Two years ago, an Israel Defense Forces soldier died by suicide while being aggressively recruited to serve as an informant against his comrades, who were suspected of selling drugs on their base. Since then, the Military Police says, it has sought to reform not only its methods of recruiting assets but all aspects of the military’s internal justice system, which has long been accused of unequal enforcement and arbitrary punishments.
According to the IDF’s top police officer, Brig. Gen. Yair Bareket, the death of Cpl. Niv Lubaton in January 2019 and its circumstances are discussed constantly within Bareket’s unit as a cautionary tale. He notes that there have been no cases like it since.
Following Lubaton’s suicide, his two Military Police recruiters were arrested and charged, not only over the methods they used to coerce him into cooperating but also for failing to report that he had expressed intentions to harm himself, as they were required to do. The pair did not pass along the information to their superiors even after Lubaton went missing — a first indicator of a potential suicide — and when they finally did report the matter, they did so with false information, according to the indictment.
Lubaton’s case has returned to the headlines in recent weeks, after the investigatory television program “Uvda” obtained and broadcast recordings of the recruiters’ phone calls with him before his death.
The IDF has appealed to a civilian court to allow it to take disciplinary action against the recruiters’ commander, who was held responsible for their behavior but was not directly implicated in Lubaton’s suicide.
Following an internal investigation, IDF Chief of Staff Aviv Kohavi ordered that the officer, a major, be removed from the Military Police’s Investigatory Unit, known by its Hebrew acronym Metzah, and barred from promotion for the next six years.
The officer successfully appealed to a civilian court to have his punishment revoked, a ruling the IDF saw as deeply problematic as it undermines its ability to hold commanders responsible for their subordinates even in cases where they are not personally culpable — a fundamental concept in military hierarchies. Last week, the military filed an appeal with the Supreme Court asking it to overturn the lower court’s ruling.
In light of Lubaton’s suicide, Bareket ordered a full review of the procedure by which Military Police informant recruiters are chosen and trained, adding a psychological evaluation to the process along with a number of additional oversight protocols, he said.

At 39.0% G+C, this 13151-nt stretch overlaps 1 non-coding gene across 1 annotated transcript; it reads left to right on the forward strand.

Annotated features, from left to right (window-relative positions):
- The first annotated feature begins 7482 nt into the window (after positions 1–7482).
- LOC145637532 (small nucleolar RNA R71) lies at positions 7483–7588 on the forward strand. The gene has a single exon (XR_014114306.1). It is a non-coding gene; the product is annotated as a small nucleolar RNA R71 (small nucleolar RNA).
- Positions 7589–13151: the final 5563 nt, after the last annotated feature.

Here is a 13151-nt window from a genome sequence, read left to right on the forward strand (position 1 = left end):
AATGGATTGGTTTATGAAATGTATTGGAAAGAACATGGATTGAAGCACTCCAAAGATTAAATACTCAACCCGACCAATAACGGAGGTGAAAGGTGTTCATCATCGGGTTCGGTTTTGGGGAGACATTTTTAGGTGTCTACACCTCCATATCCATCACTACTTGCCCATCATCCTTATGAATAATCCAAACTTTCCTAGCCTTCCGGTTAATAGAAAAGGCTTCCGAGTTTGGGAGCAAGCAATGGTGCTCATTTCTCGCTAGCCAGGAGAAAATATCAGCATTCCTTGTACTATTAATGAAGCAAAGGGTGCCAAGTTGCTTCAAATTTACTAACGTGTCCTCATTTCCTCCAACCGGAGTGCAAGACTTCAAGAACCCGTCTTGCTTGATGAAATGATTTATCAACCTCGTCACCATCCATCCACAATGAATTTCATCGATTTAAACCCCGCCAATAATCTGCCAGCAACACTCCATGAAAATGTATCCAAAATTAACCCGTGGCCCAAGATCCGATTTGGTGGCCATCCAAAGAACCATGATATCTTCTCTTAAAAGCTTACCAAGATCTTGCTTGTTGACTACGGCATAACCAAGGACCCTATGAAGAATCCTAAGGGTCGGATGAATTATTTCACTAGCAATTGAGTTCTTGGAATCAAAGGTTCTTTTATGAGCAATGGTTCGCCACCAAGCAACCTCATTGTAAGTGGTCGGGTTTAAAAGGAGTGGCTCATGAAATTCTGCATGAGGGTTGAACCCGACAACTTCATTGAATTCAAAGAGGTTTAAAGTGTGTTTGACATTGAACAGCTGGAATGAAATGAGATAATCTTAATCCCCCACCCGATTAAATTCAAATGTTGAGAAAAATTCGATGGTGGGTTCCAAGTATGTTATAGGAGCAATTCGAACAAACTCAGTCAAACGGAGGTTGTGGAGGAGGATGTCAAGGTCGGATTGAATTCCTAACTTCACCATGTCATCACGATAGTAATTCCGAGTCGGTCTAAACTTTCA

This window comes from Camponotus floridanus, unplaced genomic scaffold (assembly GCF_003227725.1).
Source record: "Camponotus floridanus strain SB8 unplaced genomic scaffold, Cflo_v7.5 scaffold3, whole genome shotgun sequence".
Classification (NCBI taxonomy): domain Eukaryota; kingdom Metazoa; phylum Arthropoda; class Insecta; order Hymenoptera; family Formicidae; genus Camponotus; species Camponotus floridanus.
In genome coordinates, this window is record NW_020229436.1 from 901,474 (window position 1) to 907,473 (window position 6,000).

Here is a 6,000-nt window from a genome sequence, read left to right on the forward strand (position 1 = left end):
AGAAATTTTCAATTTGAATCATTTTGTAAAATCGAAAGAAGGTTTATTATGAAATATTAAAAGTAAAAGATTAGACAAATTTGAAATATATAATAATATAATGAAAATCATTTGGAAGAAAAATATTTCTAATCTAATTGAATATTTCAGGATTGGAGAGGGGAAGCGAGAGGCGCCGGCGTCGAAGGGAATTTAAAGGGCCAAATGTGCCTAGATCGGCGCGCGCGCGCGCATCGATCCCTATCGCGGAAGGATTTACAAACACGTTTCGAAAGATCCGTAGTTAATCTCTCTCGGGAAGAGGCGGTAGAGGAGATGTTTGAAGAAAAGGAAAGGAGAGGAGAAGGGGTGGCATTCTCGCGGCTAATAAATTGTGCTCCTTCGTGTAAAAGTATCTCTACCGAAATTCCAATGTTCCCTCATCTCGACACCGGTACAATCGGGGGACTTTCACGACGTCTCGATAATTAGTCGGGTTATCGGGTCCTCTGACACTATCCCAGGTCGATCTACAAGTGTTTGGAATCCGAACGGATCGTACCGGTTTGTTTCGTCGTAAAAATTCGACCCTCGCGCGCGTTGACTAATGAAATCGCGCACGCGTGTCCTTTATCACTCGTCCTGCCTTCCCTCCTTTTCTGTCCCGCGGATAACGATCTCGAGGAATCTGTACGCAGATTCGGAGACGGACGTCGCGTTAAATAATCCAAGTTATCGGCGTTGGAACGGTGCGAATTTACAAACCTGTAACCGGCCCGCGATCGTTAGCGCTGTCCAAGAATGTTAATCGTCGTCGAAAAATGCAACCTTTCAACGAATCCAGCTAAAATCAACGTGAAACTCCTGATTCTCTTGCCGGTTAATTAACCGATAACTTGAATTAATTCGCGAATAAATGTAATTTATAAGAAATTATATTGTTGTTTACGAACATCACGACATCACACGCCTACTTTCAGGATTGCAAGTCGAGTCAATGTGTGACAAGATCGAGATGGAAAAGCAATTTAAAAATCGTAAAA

In addition to those specific reforms, the Military Police has more broadly been working to overhaul the IDF’s justice system, with the goal of reducing the number of soldiers in military prisons as well as the rate of recidivism.
Bareket spoke Monday to reporters inside the military’s nearly completed Prison 10, which is scheduled to open in approximately three weeks. The new complex, near the town of Kfar Yona in central Israel, is meant to replace the IDF’s Prison 4 and Prison 6, as well as the military’s three courthouses, bringing them all into one facility. Still, Bareket stressed that the courts and the prison would maintain a high degree of separation and independence.
The new facility, which is outfitted with some 700 cameras and surrounded by a three-meter-tall (10-foot) concrete wall topped by a 1.5-meter-tall (5-foot) metal fence with barbed wire, can house over 900 inmates. As not all IDF barracks have air conditioning, it was decided that the prison should not have air conditioning in the living quarters, despite it being a new building.
“It is a prison, after all,” said Col. Meital Shushan, the head of policing.
However, each room does come equipped with a flat-screen television, which Shushan said would not only be used for regular broadcasts, but also for educational content and internal messages.
In order to keep as many people as possible out of that prison, the Military Police has been instituting a new ranking system for offenses within the IDF, designed to keep soldiers who have committed comparatively minor disciplinary infractions out of prison and have them serve out their sentences on their home bases instead.
Under the new system, a soldier given a prison sentence of less than 28 days for a first, second or third minor infraction does not have to serve that time in a prison, but will instead do so on their base. A person serving such a sentence for the fourth time will have to do so on a Military Police base. A soldier sentenced to more than 28 days in prison or for the fifth time or more or for a serious crime will serve their sentence in Prison 10 for up to one year. Anyone with a sentence of more than a year or a conviction for a particularly severe crime will serve their time in an Israel Prison Service facility, not a military one.
According to military figures, roughly 44 percent of soldiers in prison are there for at least the second time. The recidivism rate has remained steady for at least the last three years, and in order to fight it, Bareket said the new prison’s staff would work with inmates to find them meaningful positions in the military.